In a good economy, a person can risk living in the myth that they each have created their own life’s blessings because everything around them would suggest that very thing. If they do this in a bad economy, they would probably end up flagellating themselves for every missed opportunity and each failed interview, ultimately leading to depression and a trashed ego. The problem with this Great Recession has not been the job seeker or their experience, education, and competence. It has been the sheer volume of unemployed people competing for the same job, which has had a negative influence on the effectiveness of their job search and that has sadly driven the wage and salary scales through the basement, among other things.
I have found that a job seeker can have some influence before the interview through a number of avenues. Interviewers have told me that they had pulled my resume out of the tall submission stack because it was well-written and had a strong first and second paragraph listing my major skill sets. They also have told me that the good grammar, spelling, punctuation, and the like made my resume stand out from the crowd. Apparently, many resumes are sent out with spelling errors and incorrect punctuation. One interviewer for an accounting services firm made the comment: “You would not believe the sloppy nature of so many of the resumes I am receiving. It’s appalling.”
Also, a cover letter can summarize matching skill sets to the published list for the job position, but this avenue has also been touchy. A few years ago, companies were actually asking people not to send cover letters with their resumes because they did not have the time to read them all, so I have been sending cover letters only to those companies that ask for them and just my resume to those who do not. I would advise job seekers to use their own judgment in this matter and to keep the cover letter to a few lines, out of deference to the time and attention of the reader on the other end who has hundreds to pour through. Only the actual interview with a face to face encounter and personal communication will have strong influence on the company reviewer. Until that point, the applicant is merely a number hiding behind a Word.doc or PDF, which has been hard for many job seekers to accept. Hopefully, that Word.doc or PDF resume has been edited to a polished, gleaming shine.
An interviewer located in Sherman Oaks that I talked to three years ago said he listed the company’s accounting job online at 6 am and had over 300 submissions by 10 am the same day, to the point where he had to delete the job ad because he was afraid his computer would crash. He told me he knew it was bad out there, but he had no idea how bad until he started receiving the overwhelming volume of resume submissions. He chose his potential interview candidates from the first fifty or so because that’s all he could handle. Because I started sending out resumes early in the morning, my resume was one of the first ones he received and he told me that’s why called me to come in. Jobs that have been listed online for over twenty four or forty eight hours may have already been filled but not deleted, so applying for those positions posted days ago may be a waste of time and energy. Companies have been operating short-handed to keep within budget and may not have the personnel to delete all filled job postings immediately.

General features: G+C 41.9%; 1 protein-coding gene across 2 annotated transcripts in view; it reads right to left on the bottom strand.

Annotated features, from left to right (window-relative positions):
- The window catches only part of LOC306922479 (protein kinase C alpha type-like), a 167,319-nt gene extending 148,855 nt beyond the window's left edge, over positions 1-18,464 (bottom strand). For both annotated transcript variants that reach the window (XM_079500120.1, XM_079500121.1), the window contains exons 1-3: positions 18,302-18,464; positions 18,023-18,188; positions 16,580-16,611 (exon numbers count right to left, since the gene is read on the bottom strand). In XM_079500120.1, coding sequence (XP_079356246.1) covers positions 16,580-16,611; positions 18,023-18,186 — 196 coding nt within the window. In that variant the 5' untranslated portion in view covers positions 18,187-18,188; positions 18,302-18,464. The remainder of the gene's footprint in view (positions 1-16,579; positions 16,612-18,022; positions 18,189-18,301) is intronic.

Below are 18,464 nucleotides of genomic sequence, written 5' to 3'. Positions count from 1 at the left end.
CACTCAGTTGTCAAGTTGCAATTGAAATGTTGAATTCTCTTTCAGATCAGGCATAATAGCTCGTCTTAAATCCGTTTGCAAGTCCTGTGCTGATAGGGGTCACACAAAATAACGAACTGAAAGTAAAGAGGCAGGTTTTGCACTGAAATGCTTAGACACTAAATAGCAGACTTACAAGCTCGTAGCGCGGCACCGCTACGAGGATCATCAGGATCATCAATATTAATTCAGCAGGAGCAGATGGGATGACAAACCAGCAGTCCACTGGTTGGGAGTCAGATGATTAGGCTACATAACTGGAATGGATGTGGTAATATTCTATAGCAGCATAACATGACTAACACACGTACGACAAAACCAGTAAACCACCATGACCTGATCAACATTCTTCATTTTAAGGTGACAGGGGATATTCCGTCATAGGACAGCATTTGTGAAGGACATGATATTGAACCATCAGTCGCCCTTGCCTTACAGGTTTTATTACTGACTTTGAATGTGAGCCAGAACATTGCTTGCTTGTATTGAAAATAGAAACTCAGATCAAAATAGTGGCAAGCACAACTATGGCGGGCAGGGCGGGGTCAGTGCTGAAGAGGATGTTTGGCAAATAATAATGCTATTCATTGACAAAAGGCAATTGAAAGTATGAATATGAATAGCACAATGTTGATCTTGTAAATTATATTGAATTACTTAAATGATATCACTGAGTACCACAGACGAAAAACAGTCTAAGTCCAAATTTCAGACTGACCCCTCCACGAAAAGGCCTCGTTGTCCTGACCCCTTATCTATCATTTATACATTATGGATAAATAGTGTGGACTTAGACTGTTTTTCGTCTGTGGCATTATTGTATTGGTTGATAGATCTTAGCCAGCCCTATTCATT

A few years ago, I talked to a lawyer in Glendale that said he could only read the first couple of lines on the resume to decide whether to save it to his possible interview computer file or to delete it, so those first two or three lines had better count. He told me he had received so many resumes that he just deleted all of them after the first 100 without even opening them because reading all of them would take up more time than he had in a day. By and large, I found that the people listing open company positions were just as overwhelmed, shocked, and confused as most of the job seekers were at the sheer number of unemployed people looking for work.
Anyone searching for the ‘perfect job’ has had to adjust to the new reality as well because most of those jobs have all but disappeared across the wide expanse called the Pacific Ocean and they have lost their ‘blue chip’ status in the process, dropping benefits and pensions into a watery grave. Such has been the new global market whether we like it or not. The ‘blue chip’ jobs that are still located in the country offering full benefits and forty hour work weeks have had the most applicants of all because people need healthcare coverage, want pensions, paid vacations, stock option plans, and on the list goes. Competition for those types of jobs has been extremely fierce. With so many people not being able to afford private healthcare insurance in this country, you can easily see why.
A year or so ago, one of the more well known corporations in the country whose name escapes me right now listed about 30 job openings and received 22, 000 applications for those 30 job positions. Now, there is no way that a corporation can sort through all those resumes unless they have employed Supermen with x-ray vision, so they must have just deleted thousands of resumes from highly qualified applicants because of the sheer numbers involved. Contrarily, the part time jobs, contract jobs, project jobs, and those positions that do not offer any benefits have had fewer applicants and less competition.